Priorities in the Business Strategy Life-Cycle: Phase 4: Sustainability

Remember* [see end-note]

As the organization becomes better coordinated and gets leaned out, management turns its attention beyond fine-tuning the mechanics of the organization to sustainability.  And as mechanisms to achieve that goal, management starts focusing on leadership and culture.

Now, in my opinion, this focus  should have been running parallel to all the other phases.  If this were so, fewer companies would have the significant problems they have in later phases.  I am not alone in my view.  None other than John Allison—CEO of BB&T the 11th largest bank in the country—focused from his early years (late 1980’s) on building a culture of well-reasoned values that would attract and support people and decisions that lead to success.

During that time, Allison transformed the bank from an Eastern North Carolina bank with $4.7billion in assets to a “super-regional bank” with over $152 billion in assets.  He and his team had to have a strong sense of who they were, what they stood for, and how they would act as BB&T acquired numerous community banks, financial management firms, and insurance agencies.  Without that coherence of leadership consonant with values, and a culture that would manifest the company values, BB&T would not have been able to assure the proper delivery of the Value Proposition congruent with the BB&T brand.

Yet, the demands that many business entrepreneurs place on themselves to acquire profits and stabilize the vale stream often relegates thinking about culture and leadership to steerage-class concepts.  Once the bridge of “successful venture” is crossed, the priority will shift to sustainability, and that naturally brings up the issues of leadership and culture.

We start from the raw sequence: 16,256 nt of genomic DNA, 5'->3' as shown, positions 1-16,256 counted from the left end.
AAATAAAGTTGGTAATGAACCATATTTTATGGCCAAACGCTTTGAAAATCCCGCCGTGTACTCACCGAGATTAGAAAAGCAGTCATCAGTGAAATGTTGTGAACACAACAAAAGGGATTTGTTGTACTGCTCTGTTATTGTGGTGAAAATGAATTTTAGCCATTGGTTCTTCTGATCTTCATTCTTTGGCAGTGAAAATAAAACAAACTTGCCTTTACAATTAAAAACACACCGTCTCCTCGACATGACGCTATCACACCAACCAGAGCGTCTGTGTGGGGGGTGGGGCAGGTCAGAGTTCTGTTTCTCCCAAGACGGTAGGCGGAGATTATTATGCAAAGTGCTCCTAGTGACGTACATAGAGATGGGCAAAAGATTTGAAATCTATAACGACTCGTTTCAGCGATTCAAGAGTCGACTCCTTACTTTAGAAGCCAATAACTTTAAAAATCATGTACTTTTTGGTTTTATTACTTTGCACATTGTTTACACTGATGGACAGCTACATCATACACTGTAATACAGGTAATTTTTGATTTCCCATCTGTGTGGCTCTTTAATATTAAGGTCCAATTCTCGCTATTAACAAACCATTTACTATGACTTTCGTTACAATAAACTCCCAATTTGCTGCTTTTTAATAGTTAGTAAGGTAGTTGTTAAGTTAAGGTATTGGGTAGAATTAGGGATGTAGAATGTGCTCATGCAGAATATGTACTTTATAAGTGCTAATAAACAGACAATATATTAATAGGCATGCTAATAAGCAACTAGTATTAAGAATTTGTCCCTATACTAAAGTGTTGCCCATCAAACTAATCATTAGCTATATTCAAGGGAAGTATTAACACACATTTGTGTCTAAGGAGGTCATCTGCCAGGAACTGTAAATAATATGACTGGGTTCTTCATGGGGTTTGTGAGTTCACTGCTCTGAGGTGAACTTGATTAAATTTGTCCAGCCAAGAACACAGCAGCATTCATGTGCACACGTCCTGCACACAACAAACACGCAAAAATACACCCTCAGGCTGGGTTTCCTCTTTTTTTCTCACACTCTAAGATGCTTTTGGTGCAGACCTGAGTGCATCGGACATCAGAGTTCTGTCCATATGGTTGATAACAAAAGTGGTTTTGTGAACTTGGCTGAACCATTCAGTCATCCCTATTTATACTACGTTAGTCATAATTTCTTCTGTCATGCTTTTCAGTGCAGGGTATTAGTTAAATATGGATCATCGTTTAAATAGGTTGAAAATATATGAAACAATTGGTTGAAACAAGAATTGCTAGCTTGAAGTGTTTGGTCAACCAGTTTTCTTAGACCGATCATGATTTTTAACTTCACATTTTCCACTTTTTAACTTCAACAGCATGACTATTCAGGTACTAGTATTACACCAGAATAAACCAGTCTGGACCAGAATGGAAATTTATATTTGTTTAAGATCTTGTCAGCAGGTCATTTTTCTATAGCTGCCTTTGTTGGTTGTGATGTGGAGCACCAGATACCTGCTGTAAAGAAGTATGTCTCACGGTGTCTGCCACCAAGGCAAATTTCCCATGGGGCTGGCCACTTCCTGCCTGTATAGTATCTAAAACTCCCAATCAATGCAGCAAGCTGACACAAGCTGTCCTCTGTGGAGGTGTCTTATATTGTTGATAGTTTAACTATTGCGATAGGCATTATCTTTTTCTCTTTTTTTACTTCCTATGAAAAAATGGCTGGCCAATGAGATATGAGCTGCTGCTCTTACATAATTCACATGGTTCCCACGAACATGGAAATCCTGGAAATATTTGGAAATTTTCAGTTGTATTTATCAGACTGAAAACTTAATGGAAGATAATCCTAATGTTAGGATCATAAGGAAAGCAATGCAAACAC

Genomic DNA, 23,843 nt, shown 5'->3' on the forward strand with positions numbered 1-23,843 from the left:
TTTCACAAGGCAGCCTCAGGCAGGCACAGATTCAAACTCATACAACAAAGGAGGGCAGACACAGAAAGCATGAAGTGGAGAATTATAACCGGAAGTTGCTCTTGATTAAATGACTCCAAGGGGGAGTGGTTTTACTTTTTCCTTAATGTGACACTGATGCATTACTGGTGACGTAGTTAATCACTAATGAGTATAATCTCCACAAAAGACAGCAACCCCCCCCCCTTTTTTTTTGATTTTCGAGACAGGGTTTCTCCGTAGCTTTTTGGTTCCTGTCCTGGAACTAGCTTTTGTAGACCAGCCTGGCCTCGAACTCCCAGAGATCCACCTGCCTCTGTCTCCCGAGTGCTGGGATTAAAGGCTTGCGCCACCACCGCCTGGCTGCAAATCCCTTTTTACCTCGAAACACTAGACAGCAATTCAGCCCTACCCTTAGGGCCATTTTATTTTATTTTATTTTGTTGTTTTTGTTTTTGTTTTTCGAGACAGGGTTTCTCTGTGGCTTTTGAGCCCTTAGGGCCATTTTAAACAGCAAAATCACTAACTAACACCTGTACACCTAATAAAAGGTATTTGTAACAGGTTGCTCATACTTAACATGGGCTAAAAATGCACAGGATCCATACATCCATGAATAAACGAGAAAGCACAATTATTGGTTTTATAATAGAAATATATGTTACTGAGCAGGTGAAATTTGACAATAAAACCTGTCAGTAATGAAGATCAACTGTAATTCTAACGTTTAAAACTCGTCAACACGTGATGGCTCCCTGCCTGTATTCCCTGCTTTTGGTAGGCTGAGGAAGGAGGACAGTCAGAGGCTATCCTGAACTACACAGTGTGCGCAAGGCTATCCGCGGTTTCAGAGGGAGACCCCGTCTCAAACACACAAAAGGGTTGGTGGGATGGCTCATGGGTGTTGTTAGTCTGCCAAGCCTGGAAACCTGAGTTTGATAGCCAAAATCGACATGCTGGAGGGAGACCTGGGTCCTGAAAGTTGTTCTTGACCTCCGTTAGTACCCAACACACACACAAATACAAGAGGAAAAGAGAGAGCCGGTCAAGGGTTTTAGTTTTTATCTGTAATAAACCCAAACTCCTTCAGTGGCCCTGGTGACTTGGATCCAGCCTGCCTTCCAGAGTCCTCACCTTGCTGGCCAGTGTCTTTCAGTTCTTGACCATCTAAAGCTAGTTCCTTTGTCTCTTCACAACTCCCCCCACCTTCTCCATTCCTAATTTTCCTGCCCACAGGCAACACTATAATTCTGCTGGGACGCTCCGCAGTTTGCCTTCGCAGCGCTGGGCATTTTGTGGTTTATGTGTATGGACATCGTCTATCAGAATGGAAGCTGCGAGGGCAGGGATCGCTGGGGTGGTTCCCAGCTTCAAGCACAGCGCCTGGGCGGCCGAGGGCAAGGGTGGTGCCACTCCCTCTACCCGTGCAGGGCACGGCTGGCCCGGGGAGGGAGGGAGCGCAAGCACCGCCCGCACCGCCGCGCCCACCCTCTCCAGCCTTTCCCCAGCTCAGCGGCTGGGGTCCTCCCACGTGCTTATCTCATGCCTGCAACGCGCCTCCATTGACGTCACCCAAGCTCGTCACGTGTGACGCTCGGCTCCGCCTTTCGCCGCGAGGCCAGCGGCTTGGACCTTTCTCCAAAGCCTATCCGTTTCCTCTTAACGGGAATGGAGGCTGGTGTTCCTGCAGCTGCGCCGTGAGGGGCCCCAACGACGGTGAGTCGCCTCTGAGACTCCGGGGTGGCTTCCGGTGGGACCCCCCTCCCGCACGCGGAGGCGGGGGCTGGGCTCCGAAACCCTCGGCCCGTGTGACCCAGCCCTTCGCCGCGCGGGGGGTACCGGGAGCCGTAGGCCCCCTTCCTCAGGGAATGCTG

It is beyond the scope of this posting to discuss these issues.  Look around and you’ll find intelligence regarding those topics.

Suffice it to say that whether turning attention to this critically important area is a first-time concern, or an ongoing concern, it is a priority that has immense import to the sustainability of the enterprise.

* Remember, that each organization is unique, as is its marketplace conditions.  The phases that are described in these posts can be transitted concurrently, or in somewhat different order than the stated generic model.  For instance, a high-tech company may have to think through the value-stream in Phase 1 in order to have a viable business-model that depends on delivering with such efficiency within the value-stream that a “value-price’ becomes a key differentiator.  Or, Scalability of a value stream may become a major factor in Phase 2 due to the need to assure stable operational processes during sudden growth so concurrent priority may be placed on Value stream refinement.

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